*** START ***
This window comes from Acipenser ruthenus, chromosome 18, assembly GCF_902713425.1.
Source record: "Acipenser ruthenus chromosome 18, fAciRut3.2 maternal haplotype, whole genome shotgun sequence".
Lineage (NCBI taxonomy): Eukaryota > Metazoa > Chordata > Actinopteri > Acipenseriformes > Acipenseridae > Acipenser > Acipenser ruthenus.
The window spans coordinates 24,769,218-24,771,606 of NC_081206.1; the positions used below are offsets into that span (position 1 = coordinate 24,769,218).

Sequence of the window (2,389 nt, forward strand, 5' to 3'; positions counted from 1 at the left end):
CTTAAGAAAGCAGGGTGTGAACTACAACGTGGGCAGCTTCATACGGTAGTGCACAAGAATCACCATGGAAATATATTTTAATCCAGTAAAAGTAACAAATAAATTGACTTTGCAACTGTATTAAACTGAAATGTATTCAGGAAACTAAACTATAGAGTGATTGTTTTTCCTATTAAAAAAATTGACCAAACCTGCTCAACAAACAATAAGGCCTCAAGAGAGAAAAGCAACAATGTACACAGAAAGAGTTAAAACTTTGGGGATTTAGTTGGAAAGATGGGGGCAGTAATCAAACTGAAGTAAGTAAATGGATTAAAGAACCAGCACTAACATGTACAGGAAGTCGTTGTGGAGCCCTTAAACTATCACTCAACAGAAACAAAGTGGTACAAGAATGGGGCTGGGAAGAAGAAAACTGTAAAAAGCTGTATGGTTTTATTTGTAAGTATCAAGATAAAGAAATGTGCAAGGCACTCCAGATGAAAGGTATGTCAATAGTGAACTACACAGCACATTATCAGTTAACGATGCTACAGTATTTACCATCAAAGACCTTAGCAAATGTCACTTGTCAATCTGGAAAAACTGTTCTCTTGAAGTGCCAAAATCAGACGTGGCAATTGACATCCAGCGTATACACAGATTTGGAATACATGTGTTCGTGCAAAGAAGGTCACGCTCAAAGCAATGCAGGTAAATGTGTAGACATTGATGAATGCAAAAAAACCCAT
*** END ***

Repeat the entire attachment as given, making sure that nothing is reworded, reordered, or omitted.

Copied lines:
This window comes from Acipenser ruthenus, chromosome 18, assembly GCF_902713425.1.
Source record: "Acipenser ruthenus chromosome 18, fAciRut3.2 maternal haplotype, whole genome shotgun sequence".
Lineage (NCBI taxonomy): Eukaryota > Metazoa > Chordata > Actinopteri > Acipenseriformes > Acipenseridae > Acipenser > Acipenser ruthenus.
The window spans coordinates 24,769,218-24,771,606 of NC_081206.1; the positions used below are offsets into that span (position 1 = coordinate 24,769,218).

Sequence of the window (2,389 nt, forward strand, 5' to 3'; positions counted from 1 at the left end):
CTTAAGAAAGCAGGGTGTGAACTACAACGTGGGCAGCTTCATACGGTAGTGCACAAGAATCACCATGGAAATATATTTTAATCCAGTAAAAGTAACAAATAAATTGACTTTGCAACTGTATTAAACTGAAATGTATTCAGGAAACTAAACTATAGAGTGATTGTTTTTCCTATTAAAAAAATTGACCAAACCTGCTCAACAAACAATAAGGCCTCAAGAGAGAAAAGCAACAATGTACACAGAAAGAGTTAAAACTTTGGGGATTTAGTTGGAAAGATGGGGGCAGTAATCAAACTGAAGTAAGTAAATGGATTAAAGAACCAGCACTAACATGTACAGGAAGTCGTTGTGGAGCCCTTAAACTATCACTCAACAGAAACAAAGTGGTACAAGAATGGGGCTGGGAAGAAGAAAACTGTAAAAAGCTGTATGGTTTTATTTGTAAGTATCAAGATAAAGAAATGTGCAAGGCACTCCAGATGAAAGGTATGTCAATAGTGAACTACACAGCACATTATCAGTTAACGATGCTACAGTATTTACCATCAAAGACCTTAGCAAATGTCACTTGTCAATCTGGAAAAACTGTTCTCTTGAAGTGCCAAAATCAGACGTGGCAATTGACATCCAGCGTATACACAGATTTGGAATACATGTGTTCGTGCAAAGAAGGTCACGCTCAAAGCAATGCAGGTAAATGTGTAGACATTGATGAATGCAAAAAAACCCAT